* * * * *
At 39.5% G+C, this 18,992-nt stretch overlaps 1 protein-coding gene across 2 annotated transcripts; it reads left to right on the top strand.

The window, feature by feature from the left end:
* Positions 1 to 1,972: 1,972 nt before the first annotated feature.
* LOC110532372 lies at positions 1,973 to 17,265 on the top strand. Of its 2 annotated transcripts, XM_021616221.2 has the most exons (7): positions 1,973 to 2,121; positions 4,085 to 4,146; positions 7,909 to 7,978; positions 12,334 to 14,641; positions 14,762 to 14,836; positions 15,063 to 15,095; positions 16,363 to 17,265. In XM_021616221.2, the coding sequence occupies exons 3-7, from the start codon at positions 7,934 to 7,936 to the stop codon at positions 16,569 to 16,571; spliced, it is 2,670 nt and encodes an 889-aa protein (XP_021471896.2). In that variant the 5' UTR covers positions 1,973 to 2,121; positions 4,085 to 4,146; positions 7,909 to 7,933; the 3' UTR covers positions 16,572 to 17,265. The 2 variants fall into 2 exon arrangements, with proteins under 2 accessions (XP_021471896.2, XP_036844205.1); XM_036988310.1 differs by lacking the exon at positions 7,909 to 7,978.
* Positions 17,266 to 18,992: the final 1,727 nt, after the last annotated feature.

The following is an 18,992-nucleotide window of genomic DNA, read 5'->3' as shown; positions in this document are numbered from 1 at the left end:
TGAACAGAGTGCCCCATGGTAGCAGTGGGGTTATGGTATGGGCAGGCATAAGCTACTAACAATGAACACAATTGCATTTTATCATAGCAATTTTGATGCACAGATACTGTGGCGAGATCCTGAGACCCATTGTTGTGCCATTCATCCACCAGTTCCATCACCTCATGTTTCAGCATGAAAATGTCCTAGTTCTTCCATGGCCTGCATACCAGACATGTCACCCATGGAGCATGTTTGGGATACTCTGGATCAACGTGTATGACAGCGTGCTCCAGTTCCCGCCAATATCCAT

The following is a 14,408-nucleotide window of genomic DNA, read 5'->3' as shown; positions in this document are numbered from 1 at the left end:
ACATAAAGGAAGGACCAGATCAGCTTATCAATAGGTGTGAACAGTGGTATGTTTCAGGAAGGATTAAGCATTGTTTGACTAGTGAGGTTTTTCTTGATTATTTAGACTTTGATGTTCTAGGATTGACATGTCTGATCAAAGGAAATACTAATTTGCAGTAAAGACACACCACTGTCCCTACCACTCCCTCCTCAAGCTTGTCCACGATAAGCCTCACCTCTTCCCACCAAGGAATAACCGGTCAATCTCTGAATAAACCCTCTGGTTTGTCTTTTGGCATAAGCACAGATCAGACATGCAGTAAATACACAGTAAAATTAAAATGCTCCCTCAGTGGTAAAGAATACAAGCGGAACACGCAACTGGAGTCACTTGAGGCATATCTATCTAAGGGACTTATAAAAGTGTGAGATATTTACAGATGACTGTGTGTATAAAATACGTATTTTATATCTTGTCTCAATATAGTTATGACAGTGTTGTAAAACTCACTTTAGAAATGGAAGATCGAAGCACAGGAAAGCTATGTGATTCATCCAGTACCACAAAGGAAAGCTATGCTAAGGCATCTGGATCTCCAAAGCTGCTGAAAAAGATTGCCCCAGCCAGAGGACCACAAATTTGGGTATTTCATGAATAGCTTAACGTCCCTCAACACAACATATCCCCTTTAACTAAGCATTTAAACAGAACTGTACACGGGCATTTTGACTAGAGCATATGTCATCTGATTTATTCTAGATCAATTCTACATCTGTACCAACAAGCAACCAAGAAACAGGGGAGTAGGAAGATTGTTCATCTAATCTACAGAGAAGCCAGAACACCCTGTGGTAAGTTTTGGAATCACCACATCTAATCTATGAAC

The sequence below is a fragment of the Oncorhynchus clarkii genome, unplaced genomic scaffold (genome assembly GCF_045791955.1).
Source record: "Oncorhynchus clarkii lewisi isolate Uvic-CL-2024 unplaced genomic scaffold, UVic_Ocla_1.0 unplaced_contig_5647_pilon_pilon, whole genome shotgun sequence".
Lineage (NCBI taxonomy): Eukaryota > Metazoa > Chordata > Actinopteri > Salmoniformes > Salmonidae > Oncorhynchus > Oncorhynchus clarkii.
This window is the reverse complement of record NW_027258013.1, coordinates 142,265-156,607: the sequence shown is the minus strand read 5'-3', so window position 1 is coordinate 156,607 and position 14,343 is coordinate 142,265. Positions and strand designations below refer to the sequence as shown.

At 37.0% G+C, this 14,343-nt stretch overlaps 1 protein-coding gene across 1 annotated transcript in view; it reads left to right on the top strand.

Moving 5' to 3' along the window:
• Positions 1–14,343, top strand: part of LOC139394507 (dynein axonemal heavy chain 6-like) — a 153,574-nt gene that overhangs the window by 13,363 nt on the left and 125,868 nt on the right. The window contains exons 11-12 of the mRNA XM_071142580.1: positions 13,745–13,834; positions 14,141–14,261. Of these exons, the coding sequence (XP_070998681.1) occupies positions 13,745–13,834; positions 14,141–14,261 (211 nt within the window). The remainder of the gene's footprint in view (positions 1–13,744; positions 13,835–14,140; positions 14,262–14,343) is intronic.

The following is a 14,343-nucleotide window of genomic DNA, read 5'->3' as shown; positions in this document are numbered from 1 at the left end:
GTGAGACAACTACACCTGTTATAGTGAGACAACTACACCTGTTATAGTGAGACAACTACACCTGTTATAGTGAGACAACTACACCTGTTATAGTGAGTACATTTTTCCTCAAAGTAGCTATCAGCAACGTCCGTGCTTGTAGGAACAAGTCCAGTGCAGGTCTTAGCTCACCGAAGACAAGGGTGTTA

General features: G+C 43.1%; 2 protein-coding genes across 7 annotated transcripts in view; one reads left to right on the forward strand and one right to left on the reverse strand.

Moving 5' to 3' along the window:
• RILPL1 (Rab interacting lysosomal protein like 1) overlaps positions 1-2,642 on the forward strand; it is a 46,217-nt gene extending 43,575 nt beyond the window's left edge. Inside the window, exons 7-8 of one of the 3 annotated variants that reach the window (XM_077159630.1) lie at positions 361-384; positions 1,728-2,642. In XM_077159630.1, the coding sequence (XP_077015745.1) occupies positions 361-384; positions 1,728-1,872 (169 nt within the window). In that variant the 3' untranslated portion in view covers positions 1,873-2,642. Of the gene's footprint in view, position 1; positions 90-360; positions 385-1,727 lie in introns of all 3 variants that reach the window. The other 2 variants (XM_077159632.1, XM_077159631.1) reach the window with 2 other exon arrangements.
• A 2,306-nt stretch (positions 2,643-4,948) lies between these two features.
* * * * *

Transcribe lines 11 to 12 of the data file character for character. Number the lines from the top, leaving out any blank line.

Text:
Source record: "Oncorhynchus clarkii lewisi isolate Uvic-CL-2024 unplaced genomic scaffold, UVic_Ocla_1.0 unplaced_contig_5647_pilon_pilon, whole genome shotgun sequence".
Lineage (NCBI taxonomy): Eukaryota > Metazoa > Chordata > Actinopteri > Salmoniformes > Salmonidae > Oncorhynchus > Oncorhynchus clarkii.